3/12/2015

On Revisiting Past Interactions and the Unfairness Factor: Newsweek's Autism Article

In December I was contacted by a reporter from Newsweek asking to interview me for an article about Jonathan Mitchell. I politely declined, as I haven't had any interaction with him since I apologized in 2011 for allowing him to be bullied in the comments on several of my blog posts. I sent the reporter the link to the article and my addendum with the apology.

Since I declined, I was more than a bit surprised to find out that my words to Jonathan about autism not being his biggest problem, along with my take on my three children with autism, essentially close the article.



 Initially, after reading the piece online, I decided against commenting on it. The title for the article online wasn't really that reflective of the article, as the article was more about Mitchell and his life and how he was a loner even in the autism community. My 13-year-old read the article, and she came away from the piece feeling bad for Mitchell, wanting him to like himself. She felt his situation was unfair and he should like who he was, commenting on all the things he can do and how brave he was to sing in public.

I've had mixed feelings about the article, whether it was aimed at being sympathetic toward Mitchell and his point of view or if its point was far different. Online with the title "The Debate Over and Autism Cure Turns Hostile," it is innocuous enough, but it is very dated. My interactions with Mitchell were from 2009 to 2011. In the online world, that's ancient history. It didn't just turn hostile. It's been hostile from the get-go, long before I arrived on the scene.


The picture opening the article shows Mitchell as he would seem to see himself, alone and lonely, fading into the background.

The actual print magazine, although the article is word for word, changed the intent by changing the title:

 
 The full first two pages shows Mitchell at his desk, a picture that appears in the online article.

02_20_JonathanMitchell_01 

It doesn't appear with that title, though, and I think the bait and switch of the initial online title and the title in the contents, "Hope Kills," is unfair.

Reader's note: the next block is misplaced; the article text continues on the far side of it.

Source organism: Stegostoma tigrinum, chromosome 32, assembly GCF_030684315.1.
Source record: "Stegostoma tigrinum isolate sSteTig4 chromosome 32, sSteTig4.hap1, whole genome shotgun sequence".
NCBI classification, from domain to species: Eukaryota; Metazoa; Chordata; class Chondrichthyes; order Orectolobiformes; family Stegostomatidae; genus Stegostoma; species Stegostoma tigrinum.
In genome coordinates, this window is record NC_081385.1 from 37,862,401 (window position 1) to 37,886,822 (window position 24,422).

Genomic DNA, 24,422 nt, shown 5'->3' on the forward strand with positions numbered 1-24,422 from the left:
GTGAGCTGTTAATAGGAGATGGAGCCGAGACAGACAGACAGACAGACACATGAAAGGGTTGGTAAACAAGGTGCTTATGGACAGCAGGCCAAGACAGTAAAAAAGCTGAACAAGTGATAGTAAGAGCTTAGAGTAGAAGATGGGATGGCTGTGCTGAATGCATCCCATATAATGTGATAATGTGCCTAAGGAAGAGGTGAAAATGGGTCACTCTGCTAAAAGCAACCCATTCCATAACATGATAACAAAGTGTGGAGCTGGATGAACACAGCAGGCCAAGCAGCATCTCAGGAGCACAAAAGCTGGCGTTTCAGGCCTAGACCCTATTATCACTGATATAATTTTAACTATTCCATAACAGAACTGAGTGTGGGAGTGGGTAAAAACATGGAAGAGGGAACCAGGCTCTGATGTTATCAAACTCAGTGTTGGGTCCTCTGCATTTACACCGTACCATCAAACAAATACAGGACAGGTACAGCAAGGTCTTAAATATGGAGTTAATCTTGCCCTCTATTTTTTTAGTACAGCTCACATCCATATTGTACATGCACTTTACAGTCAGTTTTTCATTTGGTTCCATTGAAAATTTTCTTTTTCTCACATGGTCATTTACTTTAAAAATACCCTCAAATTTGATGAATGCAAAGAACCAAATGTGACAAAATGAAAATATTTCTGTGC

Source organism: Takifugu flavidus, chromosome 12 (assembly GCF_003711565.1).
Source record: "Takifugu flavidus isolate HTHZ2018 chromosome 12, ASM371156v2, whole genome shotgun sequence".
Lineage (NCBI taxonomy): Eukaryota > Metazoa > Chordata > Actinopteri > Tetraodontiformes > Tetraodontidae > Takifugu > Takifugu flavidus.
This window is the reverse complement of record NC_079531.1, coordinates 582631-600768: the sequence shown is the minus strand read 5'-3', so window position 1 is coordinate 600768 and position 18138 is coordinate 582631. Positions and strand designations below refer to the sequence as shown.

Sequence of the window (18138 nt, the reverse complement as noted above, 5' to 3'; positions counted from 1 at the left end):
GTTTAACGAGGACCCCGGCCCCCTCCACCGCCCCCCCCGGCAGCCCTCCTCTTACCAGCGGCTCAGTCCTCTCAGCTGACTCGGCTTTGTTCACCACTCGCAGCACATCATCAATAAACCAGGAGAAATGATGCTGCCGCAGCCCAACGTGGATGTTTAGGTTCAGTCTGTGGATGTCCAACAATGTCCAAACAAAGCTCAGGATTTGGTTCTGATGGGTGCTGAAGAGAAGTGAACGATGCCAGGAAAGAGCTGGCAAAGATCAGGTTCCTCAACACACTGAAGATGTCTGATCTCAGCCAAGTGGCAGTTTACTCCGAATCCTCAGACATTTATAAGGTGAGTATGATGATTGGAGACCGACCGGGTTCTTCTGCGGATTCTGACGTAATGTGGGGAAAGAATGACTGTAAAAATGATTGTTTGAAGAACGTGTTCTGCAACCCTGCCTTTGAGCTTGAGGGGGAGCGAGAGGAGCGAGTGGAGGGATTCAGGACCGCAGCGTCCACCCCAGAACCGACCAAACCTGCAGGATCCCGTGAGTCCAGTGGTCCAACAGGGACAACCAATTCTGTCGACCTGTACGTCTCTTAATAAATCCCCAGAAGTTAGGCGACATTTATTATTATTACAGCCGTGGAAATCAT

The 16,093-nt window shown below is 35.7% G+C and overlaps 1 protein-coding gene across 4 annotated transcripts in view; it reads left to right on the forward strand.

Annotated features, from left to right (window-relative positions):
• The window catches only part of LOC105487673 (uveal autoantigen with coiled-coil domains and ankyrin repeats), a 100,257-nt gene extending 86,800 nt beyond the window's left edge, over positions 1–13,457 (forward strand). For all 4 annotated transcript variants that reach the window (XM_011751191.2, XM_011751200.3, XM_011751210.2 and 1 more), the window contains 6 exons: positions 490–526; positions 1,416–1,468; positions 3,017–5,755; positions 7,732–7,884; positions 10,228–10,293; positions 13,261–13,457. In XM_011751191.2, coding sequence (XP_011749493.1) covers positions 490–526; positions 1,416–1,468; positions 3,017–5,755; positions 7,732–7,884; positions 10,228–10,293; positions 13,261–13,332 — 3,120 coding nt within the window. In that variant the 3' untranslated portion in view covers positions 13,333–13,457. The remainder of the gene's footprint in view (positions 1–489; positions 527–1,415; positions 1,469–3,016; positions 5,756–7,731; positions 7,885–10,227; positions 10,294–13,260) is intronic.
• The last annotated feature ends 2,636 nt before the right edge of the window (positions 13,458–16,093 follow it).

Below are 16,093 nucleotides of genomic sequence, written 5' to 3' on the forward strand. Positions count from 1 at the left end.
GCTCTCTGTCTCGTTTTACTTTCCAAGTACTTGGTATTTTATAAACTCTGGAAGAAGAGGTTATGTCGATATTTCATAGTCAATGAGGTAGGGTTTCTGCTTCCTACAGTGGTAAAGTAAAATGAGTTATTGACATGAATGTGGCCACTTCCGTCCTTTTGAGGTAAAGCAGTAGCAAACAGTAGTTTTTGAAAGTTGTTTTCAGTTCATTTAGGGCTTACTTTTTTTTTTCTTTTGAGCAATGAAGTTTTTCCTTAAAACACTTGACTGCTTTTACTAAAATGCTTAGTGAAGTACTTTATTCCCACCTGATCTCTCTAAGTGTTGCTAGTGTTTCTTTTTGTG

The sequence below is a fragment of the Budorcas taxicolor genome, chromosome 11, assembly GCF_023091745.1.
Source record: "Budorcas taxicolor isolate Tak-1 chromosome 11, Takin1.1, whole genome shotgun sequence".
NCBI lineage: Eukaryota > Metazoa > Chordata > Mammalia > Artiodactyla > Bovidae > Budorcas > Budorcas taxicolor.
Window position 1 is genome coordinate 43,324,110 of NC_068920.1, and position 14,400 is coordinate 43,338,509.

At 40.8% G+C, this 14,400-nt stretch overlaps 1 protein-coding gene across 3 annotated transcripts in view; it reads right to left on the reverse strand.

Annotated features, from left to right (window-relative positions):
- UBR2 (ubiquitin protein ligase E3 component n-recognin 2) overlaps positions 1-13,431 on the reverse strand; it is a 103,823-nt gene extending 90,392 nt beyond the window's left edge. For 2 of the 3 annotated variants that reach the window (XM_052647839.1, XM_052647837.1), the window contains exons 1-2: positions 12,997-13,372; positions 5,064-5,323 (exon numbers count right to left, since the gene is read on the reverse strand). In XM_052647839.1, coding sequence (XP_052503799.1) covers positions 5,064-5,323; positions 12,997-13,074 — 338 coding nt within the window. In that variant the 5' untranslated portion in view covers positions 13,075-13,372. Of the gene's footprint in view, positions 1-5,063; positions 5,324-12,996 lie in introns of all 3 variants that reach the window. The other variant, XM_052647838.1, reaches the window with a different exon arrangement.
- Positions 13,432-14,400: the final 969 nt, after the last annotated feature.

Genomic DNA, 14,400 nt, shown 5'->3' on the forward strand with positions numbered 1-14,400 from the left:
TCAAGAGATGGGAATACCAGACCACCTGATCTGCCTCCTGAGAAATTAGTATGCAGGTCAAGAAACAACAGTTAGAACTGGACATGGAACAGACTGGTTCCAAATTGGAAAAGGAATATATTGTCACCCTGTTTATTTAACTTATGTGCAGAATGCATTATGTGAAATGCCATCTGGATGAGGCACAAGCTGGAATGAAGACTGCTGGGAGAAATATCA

Sure, several individuals I know online appear in the article, quoted from present time, stating that Mitchell hates himself.

Is this how we want to treat people? Mitchell, in the article, admits to being rude, and the article author notes that he gives as good as he gets, but again, what does it serve to cut a man down?

By reducing Mitchell to a trope to either sympathize with (feel sorry for) or to dismiss as a self-hater trying to make other people hate themselves, the article does Mitchell a disservice. It doesn't see him as a whole person with feelings. It doesn't consider how this bait and switch headline will affect him or other autistic individuals who are similar to Mitchell in that they are ostracized, alone, and lonely, because of difficult behaviors or behaviors just off enough to make people veer around them.

Mitchell himself might be fine with the portrayal, seeing any acceptance of autism (autistic individuals) as the same as accepting a potentially (and perhaps often) crippling disability as the norm, in need of no mediation.

I think Mitchell and all the individuals like him deserve better. I'm not sure he was heard in this article, that the reality he was trying to convey was really understood. That sometimes a "cure" would be a blessing for those who are severely disabled by autism.

When I started blogging six years ago, I ran across Mitchell through the Age of Autism blog, which featured him as an adult autistic wanting a cure. We had several acrimonious interactions, and rather than considering the individual on the other side, I focused on the words. I ignored the communication disorder that is part and parcel of autism. At the time, my oldest was 19, and I did not see my son in Jonathan. I saw a middle aged man who was bitter. I didn't go deeper.

Six years later, it's becoming easier to see my son thirty years into the future, with his difficulty in regulating tone, reading facial expressions, and understanding receptive language. I hope and pray that people who cross his path will look past the issues and see him empathetically and give him the benefit of the doubt, that they will be kind and patient and accepting. 

I hope that there won't be pictures portraying my son as alone or lonely or as a self-hater. I hope he won't feel that way. And I hope Jonathan Mitchell will not always feel that way, either. As my 13-year-old says, "Everyone deserves a friend and to be happy."